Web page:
Korean Internet Giant Kakao’s Co-CEO Resigns Amid Heat From Data Center Fire

Korean internet giant Kakao’s co-CEO Whon Nam-koong resigned Wednesday morning, following public outrage and regulatory scrutiny over a service outage that upended the company’s most popular services.

Founded by Korean billionaire Kim Beom-su, who topped this year’s list of Korea’s 50 Richest with a net worth of $9.6 billion, Kakao covers messaging, payments, banking, gaming and ride-hailing. Its messaging app, KakaoTalk, has over 47.5 million users in Korea – more than 90% of the country’s population, according to Kakao.

Kakao’s services went offline on Saturday for approximately 11 hours, as 32,000 Kakao servers were affected by a fire at the SK C&C data center located in Pangyo, a city south of Seoul, Korea’s capital. Operated by the SK conglomerate, the data center also houses servers for Korean billionaire Lee Hae-jin’s Naver, the country’s largest internet company by market capitalization.

“As a CEO of Kakao, I feel miserable and strongly responsible for the incident. So I am stepping down from the post,” Whon said during a press conference held in Pangyo, reported by local media. He apologized to Kakao’s users and pledged “Kakao will do its best to restore public confidence.”

The former CEO of Kakao’s video games subsidiary, Whon became co-CEO of Kakao this January alongside Hong Eun-taek. Hong will stay on as the sole CEO, leading emergency efforts in recovering from the service outage. Kakao plans to invest 460 billion won ($325 million) to build its own data center from next year, with an additional data center slated for the following year.

The outage had an immediate effect on Korea, where Kakao’s services are deeply integrated into everyday life. While of millions of users could not contact one another over KakaoTalk, shopowners reliant on KakaoBank or KakaoPay were also unable to conduct business. Over 650 small businesses complained about lost sales due to the Kakao outage, lobby group Korea Federation of Micro Enterprises said.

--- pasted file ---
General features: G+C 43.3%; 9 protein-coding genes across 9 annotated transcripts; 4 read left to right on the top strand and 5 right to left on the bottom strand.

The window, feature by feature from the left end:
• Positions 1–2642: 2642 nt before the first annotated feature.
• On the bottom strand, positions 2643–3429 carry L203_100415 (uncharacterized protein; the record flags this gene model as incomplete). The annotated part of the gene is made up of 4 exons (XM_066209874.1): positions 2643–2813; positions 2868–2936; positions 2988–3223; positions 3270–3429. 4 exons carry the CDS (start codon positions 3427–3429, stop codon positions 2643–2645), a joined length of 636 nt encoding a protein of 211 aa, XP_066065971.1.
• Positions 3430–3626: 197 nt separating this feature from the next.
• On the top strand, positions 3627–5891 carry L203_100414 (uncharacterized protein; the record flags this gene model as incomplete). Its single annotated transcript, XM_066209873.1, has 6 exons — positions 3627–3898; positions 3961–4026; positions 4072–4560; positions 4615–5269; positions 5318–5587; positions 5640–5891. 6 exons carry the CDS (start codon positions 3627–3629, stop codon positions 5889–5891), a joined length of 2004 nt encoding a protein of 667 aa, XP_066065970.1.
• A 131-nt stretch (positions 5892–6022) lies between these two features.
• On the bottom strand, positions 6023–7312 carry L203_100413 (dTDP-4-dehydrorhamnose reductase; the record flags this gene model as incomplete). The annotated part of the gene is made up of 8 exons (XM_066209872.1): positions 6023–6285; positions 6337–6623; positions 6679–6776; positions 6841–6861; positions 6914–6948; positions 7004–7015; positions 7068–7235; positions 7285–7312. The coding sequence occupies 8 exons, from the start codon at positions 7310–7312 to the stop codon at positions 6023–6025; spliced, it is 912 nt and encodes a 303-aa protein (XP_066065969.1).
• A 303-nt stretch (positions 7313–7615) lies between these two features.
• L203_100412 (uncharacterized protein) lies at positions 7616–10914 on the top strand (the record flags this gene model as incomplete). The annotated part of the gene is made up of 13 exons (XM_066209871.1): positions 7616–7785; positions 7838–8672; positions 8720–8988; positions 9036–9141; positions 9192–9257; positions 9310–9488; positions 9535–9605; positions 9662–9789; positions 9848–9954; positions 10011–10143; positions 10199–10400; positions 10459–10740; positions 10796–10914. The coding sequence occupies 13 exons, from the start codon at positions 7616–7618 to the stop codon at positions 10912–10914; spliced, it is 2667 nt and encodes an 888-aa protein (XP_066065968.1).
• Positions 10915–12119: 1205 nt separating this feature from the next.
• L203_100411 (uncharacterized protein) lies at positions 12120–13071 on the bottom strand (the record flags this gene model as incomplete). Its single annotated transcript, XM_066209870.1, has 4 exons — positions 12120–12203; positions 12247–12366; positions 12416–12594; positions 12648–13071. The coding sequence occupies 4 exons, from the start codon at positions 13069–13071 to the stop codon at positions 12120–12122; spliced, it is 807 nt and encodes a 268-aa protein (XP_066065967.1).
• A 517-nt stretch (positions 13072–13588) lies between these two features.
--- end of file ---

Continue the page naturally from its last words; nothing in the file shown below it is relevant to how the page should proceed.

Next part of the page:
In response to the fire, Korea’s President Yoon Suk-yeol announced Sunday that a Fair Trade Commission probe into Kakao was underway, accompanied by the creation of a cybersecurity task force to review the incident and its potential ramifications for national security.

“Although Kakao is a network operated by a private company, it is virtually no different from a national communication network from the perspective of the people,” Yoon said in a press conference reported by local media. The leader of Korea’s ruling party also announced it would prepare “legislative measures” to address the disruption of Kakao’s services.

Shares of Kakao are down 70% since their peak in July last year. The price dipped by 9.5% on Monday following the fire, the lowest level since May 2020, but rose by almost 6% on Wednesday. As of writing, Kim’s net worth stands at $4 billion, less than half of his net worth in April.

More broadly, Kakao has come under fire over the past year as regulators have investigated Kakao for monopolistic activity. In September, the country’s antitrust regulator launched a probe into Kim and his company K Cube over potential fair trade holding violations. In turn, Kakao postponed the listing fintech unit Kakao Pay until last November, when it raised $1.3 billion, and indefinitely pushed back the IPO of taxi-hailing app Kakao Mobility.

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